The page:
Mid-caps stocks, like ACADIA Pharmaceuticals Inc. (NASDAQ:ACAD) with a market capitalization of US$3.8b, aren’t the focus of most investors who prefer to direct their investments towards either large-cap or small-cap stocks. However, history shows that overlooked mid-cap companies have performed better on a risk-adjusted manner than the smaller and larger segment of the market. ACAD’s financial liquidity and debt position will be analysed in this article, to get an idea of whether the company can fund opportunities for strategic growth and maintain strength through economic downturns. Note that this commentary is very high-level and solely focused on financial health, so I suggest you dig deeper yourself into ACAD here.
Does ACAD face the risk of succumbing to its debt-load?
A debt-to-equity ratio threshold varies depending on what industry the company operates, since some requires more debt financing than others. A ratio below 40% for mid-cap stocks is considered as financially healthy, as a rule of thumb. For ACADIA Pharmaceuticals, investors should not worry about its debt levels because the company has none! This means it has been running its business utilising funding from only its equity capital, which is rather impressive. Investors’ risk associated with debt is virtually non-existent with ACAD, and the company has plenty of headroom and ability to raise debt should it need to in the future.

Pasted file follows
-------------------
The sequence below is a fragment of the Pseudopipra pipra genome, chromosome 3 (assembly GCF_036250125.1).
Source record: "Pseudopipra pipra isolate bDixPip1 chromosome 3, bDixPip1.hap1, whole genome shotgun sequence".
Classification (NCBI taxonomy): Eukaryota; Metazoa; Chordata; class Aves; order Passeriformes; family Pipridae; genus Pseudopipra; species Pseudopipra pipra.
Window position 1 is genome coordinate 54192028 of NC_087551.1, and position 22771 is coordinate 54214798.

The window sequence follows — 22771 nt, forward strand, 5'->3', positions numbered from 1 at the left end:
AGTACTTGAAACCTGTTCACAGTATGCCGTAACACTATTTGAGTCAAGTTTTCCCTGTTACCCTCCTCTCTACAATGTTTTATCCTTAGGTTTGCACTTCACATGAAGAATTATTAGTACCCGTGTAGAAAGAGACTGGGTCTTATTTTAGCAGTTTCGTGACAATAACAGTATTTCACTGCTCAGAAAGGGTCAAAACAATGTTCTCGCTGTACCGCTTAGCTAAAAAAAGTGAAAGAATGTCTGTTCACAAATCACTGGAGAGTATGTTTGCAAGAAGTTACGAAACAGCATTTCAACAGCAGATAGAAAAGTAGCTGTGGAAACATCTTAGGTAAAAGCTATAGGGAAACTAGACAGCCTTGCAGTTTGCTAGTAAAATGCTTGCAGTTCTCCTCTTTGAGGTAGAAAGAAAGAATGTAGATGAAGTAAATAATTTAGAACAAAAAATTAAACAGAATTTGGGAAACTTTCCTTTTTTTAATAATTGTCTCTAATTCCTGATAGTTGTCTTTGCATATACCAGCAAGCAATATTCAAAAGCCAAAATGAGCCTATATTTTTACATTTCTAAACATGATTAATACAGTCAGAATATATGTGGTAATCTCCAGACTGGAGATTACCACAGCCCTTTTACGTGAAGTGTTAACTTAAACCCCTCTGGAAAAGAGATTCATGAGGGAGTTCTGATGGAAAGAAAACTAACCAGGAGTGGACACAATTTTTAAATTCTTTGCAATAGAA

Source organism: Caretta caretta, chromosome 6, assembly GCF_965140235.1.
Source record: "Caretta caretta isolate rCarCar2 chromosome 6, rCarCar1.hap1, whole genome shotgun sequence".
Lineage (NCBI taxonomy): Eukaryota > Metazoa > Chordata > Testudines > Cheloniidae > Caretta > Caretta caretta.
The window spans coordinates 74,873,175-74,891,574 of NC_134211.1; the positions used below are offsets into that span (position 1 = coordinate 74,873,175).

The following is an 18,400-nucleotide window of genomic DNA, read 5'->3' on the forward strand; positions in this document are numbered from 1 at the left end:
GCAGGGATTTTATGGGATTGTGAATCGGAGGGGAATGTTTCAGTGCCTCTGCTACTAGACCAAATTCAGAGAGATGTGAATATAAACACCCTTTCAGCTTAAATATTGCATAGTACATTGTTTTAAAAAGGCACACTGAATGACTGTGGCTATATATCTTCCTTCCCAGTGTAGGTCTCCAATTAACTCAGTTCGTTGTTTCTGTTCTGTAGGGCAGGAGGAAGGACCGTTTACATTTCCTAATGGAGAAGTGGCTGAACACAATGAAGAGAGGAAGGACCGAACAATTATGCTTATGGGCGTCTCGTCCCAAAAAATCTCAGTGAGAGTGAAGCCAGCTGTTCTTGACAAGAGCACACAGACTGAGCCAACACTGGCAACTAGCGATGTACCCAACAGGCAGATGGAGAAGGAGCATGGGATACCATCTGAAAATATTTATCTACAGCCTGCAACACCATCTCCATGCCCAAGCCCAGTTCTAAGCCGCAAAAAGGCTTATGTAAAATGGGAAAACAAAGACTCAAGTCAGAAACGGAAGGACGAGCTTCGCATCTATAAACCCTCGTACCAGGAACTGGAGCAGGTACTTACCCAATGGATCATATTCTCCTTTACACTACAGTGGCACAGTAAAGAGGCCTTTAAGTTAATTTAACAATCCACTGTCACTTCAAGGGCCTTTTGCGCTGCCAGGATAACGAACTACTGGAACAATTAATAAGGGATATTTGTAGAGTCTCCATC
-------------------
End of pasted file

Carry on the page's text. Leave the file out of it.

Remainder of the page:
Can ACAD pay its short-term liabilities?
Given zero long-term debt on its balance sheet, ACADIA Pharmaceuticals has no solvency issues, which is used to describe the company’s ability to meet its long-term obligations. But another important aspect of financial health is liquidity: the company’s ability to meet short-term obligations, including payments to suppliers and employees. With current liabilities at US$60m, the company has been able to meet these obligations given the level of current assets of US$526m, with a current ratio of 8.83x. The current ratio is the number you get when you divide current assets by current liabilities. Having said that, a ratio greater than 3x may be considered high by some.
ACAD has no debt as well as ample cash to cover its near-term commitments. Its safe operations reduces risk for the company and shareholders, though, some level of debt could also ramp up earnings growth and operational efficiency. This is only a rough assessment of financial health, and I’m sure ACAD has company-specific issues impacting its capital structure decisions. I suggest you continue to research ACADIA Pharmaceuticals to get a more holistic view of the stock by looking at:
- Future Outlook: What are well-informed industry analysts predicting for ACAD’s future growth? Take a look at our free research report of analyst consensus for ACAD’s outlook.
- Valuation: What is ACAD worth today? Is the stock undervalued, even when its growth outlook is factored into its intrinsic value? The intrinsic value infographic in our free research report helps visualize whether ACAD is currently mispriced by the market.
- Other High-Performing Stocks: Are there other stocks that provide better prospects with proven track records? Explore our free list of these great stocks here.
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